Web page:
If there is a top 5 with “abstract financial concepts”, I expect that for most Dutch people the pension will be in the top 2. Actually, that is no surprise, although it is by far the biggest frustration of us financial planners. The Dutch pension system has been around for more than 50 years and this achievement has probably been followed with jealous eyes in countries around us and far beyond for the first 40 years. Because the piggy bank for our old age has an almost obscene size in relation to our population: more than € 1,400 billion or more than € 82,000 for everyone who lives here and then that is on top of the Dutch state pension, the AOW, and any individual additional saving/investment. A wonderful prospect for prosperity during your senior life. There has always been a pension for the current and the preceding generation. And the message has always been: it is neatly arranged, so don’t worry about it. And so most don’t.
It was too good to be true of course. There are a large number of assumptions under the promise to provide a stable income if you have worked for your employer for 45 years as long as you live. At the first economic headwind, employers sighed that pension contributions could not be paid. Two generations ago, when you were 21, your expectation was that you would never leave a boss again. The 4% actuarial interest rate of the obligations of pension funds was below the bottom of the most pessimistic return scenario. And our average age is rising, and fast too.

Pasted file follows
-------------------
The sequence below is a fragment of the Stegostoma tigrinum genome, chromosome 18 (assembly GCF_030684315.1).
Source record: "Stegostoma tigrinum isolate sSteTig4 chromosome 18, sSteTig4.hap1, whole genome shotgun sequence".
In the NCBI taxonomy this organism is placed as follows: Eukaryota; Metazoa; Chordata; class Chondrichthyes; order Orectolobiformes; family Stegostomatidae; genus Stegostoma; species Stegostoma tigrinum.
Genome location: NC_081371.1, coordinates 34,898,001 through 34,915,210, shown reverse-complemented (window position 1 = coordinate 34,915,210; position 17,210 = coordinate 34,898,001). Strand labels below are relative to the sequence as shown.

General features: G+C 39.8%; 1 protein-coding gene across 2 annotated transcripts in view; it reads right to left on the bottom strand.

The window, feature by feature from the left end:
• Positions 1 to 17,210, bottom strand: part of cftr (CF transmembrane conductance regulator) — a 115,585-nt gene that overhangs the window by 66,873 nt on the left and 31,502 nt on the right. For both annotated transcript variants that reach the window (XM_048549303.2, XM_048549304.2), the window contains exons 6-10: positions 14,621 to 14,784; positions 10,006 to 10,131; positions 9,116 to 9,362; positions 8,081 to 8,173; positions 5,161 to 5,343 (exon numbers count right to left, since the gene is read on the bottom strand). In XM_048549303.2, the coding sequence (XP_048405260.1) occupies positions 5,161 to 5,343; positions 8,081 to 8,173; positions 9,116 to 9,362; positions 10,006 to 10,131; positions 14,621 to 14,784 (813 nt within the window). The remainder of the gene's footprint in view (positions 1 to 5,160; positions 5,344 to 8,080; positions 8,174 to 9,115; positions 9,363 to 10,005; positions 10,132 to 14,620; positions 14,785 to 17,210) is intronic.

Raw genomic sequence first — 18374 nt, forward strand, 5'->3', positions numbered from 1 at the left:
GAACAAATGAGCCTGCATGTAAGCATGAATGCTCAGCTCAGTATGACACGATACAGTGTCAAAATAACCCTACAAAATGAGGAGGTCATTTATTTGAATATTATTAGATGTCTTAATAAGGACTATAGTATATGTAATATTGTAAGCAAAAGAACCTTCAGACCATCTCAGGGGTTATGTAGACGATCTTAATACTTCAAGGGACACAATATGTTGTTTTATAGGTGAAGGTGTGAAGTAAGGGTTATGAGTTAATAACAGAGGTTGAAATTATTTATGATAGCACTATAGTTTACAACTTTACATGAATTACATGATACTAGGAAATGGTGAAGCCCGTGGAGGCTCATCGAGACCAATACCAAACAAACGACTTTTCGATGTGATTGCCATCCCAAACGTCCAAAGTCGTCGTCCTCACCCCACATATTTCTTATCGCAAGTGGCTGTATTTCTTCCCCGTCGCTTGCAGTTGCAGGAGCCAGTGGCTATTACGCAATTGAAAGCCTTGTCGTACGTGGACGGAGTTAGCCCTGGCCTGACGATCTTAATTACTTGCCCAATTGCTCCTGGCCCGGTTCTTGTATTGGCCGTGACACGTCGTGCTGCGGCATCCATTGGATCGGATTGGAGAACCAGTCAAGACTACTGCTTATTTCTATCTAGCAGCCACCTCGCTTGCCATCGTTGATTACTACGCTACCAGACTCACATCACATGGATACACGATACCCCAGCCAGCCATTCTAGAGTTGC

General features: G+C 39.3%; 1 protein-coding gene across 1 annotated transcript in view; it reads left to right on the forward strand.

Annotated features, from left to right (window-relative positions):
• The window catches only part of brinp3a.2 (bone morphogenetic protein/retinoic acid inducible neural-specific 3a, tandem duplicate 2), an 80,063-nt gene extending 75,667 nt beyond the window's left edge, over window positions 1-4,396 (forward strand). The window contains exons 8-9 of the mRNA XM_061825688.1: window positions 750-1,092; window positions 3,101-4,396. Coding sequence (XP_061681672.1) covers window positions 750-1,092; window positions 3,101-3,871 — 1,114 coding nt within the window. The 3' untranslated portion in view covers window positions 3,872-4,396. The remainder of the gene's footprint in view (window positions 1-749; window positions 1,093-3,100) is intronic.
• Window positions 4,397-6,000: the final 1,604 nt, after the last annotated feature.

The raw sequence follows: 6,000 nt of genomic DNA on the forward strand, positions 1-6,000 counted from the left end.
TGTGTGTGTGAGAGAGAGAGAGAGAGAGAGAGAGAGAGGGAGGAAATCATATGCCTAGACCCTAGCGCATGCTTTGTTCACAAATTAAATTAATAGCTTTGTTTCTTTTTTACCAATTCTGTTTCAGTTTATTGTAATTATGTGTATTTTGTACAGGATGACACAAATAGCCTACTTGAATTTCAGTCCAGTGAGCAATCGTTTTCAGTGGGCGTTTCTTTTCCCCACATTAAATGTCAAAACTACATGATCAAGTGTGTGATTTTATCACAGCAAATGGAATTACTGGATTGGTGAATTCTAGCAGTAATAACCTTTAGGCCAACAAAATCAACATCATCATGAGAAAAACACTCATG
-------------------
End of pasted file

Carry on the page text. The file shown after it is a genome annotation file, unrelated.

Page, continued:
Nobody will have sniggered when it became clear some time ago that what had been conceived was not sustainable. With a mixture of admiration and incomprehension, abroad saw that the Dutch people (in the field of economy rather self-willed) try to keep the pension system under control with all their might. Such an asset may cost a little; they themselves did it differently. The less settled or fixed, the easier it is to adjust.
After many years of listening, a change is taking place. With the Pension Accord it has finally been acknowledged that the assumptions are no longer correct and that we must assume a system that allows more individualism (you can also hold on to 30 years full-time and maybe 30 years part-time), allows more flexibility(not saving everything for annuities until death, use part of the cash to spend yourself or to donate to your children), looks less patronizing at participants’ financial responsibility (the complexity and rigidity of pensions also makes it not inviting to integrate it into today’s financial solutions e.g. your mortgage) and that good financial advice can be made available (several employers are already starting).
I do not yet know what the Pension Accord means for you. Our company follows the subject through study and discussion with employers, insurers, pension companies and especially our customers. Hopefully there will be clarity within two years about the “buttons” and the “operating instructions” of the new system. We are at the forefront of solutions for employers and employees who want to make Employee Benefits the best. So, you will hear more from us about this subject more often. You have to keep watching this space!